Keep Cruelty Out of Christmas

25/11/2014 17:09 GMT | Updated 25/01/2015 10:59 GMT

What do penguins have to do with Christmas? The answer, of course, is absolutely nothing. Yet in an effort to attract shoppers by any means, one shopping centre in Doncaster is planning a "real-life penguin parade" at the end of the month as part of a season of "festive fun". We're hoping the managers of Lakeside Village will be sensible and reject this ill-conceived plan, much as the Intu Broadmarsh shopping centre in Nottingham did last Christmas after a public outcry and world-famous toy shop Hamleys did before that.

From penguin parades and reindeer photo ops at Christmas light switch-ons to horse-drawn carriages and "living Nativity scenes" in churchyards complete with sheep and donkeys, a number of different animal species are exploited in seasonal displays.

Children may love Rudolph, but reindeer don't belong this far south. These large, strong animals tend to be skittish and unpredictable - and they don't enjoy being harnessed and petted. Imagine how frightening and stressful it must be for wild animals to be standing next to a shoe store or a cookie kiosk and surrounded by noisy crowds.

Various health and welfare issues are raised by uprooting reindeer from their natural habitat and transporting them around the country in captive situations, many degrees south of their normal range. According to research at the Veterinary Laboratories Agency, a poor diet, exposure to diseases from other animals and the stress of being taken from their natural environment have contributed to an increase in deaths in young reindeer who have been imported in increasingly large numbers from Scandinavia in order to make festival suppliers a quick quid at Christmas.

Horse-drawn carriages turn up everywhere during the holiday season, too. Since operators know their window of profitability is measured in weeks, horses can be worked night and day. Focused on making money, operators often ignore the horses' basic needs - including food, water and rest. Horses can become exhausted and ill. Since the harnesses and tackle stay on all day long, many may develop sores and abrasions not visible to the paying public.

All it takes is a car horn or a ringing bell for a horse to go from staid steed to spooked sprinter. Horses are extremely sensitive to loud noises and unexpected sounds. When frightened, they've sometimes run amok, seriously injuring both themselves and bystanders.

After getting bombarded by people who were appalled to learn that the city of Oxford was planning to reintroduce carriage rides a few years ago, the City Council did an about-face. Other cities should follow suit.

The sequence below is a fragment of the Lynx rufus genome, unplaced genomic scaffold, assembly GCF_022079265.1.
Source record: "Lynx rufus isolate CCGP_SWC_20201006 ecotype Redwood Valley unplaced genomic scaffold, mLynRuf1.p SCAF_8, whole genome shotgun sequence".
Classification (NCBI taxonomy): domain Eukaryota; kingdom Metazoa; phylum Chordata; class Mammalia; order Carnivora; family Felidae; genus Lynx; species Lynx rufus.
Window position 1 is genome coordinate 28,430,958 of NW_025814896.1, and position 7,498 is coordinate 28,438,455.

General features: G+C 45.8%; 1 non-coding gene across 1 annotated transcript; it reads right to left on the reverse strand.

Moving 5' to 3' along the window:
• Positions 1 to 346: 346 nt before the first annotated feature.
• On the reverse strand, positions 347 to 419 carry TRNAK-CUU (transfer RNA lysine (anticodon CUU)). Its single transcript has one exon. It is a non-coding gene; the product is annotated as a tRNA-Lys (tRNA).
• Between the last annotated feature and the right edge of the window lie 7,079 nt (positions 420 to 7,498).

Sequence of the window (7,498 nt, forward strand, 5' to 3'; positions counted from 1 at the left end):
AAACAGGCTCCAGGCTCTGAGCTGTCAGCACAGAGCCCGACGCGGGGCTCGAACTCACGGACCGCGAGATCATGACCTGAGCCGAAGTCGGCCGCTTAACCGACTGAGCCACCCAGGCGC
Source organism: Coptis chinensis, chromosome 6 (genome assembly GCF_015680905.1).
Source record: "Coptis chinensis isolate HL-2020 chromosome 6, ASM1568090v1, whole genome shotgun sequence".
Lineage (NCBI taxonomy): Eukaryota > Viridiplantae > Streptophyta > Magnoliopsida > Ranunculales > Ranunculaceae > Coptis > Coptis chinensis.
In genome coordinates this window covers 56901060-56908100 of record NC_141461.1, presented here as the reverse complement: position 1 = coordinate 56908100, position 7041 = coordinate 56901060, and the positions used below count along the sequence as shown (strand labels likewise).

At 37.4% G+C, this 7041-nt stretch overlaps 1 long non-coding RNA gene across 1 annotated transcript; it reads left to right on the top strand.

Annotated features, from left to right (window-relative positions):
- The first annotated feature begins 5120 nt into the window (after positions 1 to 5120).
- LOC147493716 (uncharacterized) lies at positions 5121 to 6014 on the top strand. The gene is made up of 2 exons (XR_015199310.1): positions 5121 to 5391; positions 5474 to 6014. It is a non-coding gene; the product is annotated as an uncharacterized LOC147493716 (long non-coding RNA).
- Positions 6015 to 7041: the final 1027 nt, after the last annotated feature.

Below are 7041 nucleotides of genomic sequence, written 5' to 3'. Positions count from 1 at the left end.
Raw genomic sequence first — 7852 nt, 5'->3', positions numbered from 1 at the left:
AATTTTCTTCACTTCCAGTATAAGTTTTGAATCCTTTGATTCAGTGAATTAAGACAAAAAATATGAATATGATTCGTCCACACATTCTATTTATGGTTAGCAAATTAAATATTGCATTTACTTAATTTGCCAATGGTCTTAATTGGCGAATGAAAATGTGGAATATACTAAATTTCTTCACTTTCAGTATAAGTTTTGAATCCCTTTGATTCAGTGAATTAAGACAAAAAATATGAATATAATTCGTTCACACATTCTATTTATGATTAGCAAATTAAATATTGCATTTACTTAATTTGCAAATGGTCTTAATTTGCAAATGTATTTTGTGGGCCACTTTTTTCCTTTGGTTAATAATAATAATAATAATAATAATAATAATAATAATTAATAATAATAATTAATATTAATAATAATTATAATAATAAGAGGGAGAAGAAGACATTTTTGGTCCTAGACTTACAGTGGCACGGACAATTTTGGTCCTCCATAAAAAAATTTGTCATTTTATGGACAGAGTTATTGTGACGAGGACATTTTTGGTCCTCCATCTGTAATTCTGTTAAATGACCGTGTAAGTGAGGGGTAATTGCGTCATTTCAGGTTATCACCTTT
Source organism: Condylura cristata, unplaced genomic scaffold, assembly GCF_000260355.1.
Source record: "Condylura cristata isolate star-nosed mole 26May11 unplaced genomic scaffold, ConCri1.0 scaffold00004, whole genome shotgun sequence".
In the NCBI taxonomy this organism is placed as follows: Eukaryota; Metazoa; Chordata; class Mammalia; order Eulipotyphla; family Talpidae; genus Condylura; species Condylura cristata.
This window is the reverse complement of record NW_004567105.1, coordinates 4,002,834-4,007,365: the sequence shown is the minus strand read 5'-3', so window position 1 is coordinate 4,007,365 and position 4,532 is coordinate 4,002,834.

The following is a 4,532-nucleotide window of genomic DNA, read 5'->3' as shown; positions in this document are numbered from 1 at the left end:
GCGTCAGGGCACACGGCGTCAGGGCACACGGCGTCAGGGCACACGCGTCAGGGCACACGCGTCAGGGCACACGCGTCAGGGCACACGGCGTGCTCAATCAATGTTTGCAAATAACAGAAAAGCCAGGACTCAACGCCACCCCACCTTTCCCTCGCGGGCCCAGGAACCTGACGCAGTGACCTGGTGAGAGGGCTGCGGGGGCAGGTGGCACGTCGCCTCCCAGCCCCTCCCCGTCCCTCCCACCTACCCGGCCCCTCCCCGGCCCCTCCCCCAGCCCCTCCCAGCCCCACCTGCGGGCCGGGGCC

Living Nativity scenes are at odds with Christian doctrine and also historically inaccurate. In his biography of Jesus of Nazareth, Pope Benedict XVI points out that contrary to myth, there were no oxen, camels, donkeys or other animals of any kind in the manger with Jesus. Archbishop Desmond Tutu has recently called on churches to be in the forefront of fostering respect and kindness towards humans and animals alike. Animals should not be forced to act as living props, no matter what the setting.

Children are naturally attracted to petting zoos, but parents should be quite wary of them. Throughout the UK (and elsewhere), petting zoo operators have had to shut their doors because of E coli. Infection can spread when visitors pet or feed animals or simply touch anything in the vicinity of an animal exhibit. The risks are very real. After petting sheep at a Lancashire petting zoo, 11 people, including four children who had to be hospitalised, became ill earlier this year.

The companies that rent out animals as if they were pieces of furniture care little about ethics or animals' well-being. Amazing Animals, for example, has been exposed for placing animals in harm's way by leasing them to television shows and fairs and for transferring four lion cubs to a Japanese circus, where their fate is surely a grim one.

Last year, mobile zoo company Tropical Inc was convicted of 34 offences under the Animal Welfare Act 2006, and more than 70 animals were seized when the presiding judge called the conditions that the animals were living in "unspeakable".

People who care about animals can give them a gift this holiday season by refusing to take a carriage ride, to have their children's picture taken with captive animals or to engage in any other activities that exploit animals for entertainment purposes. Santa has a place in our Christmas pageantry. Penguins and other animals do not.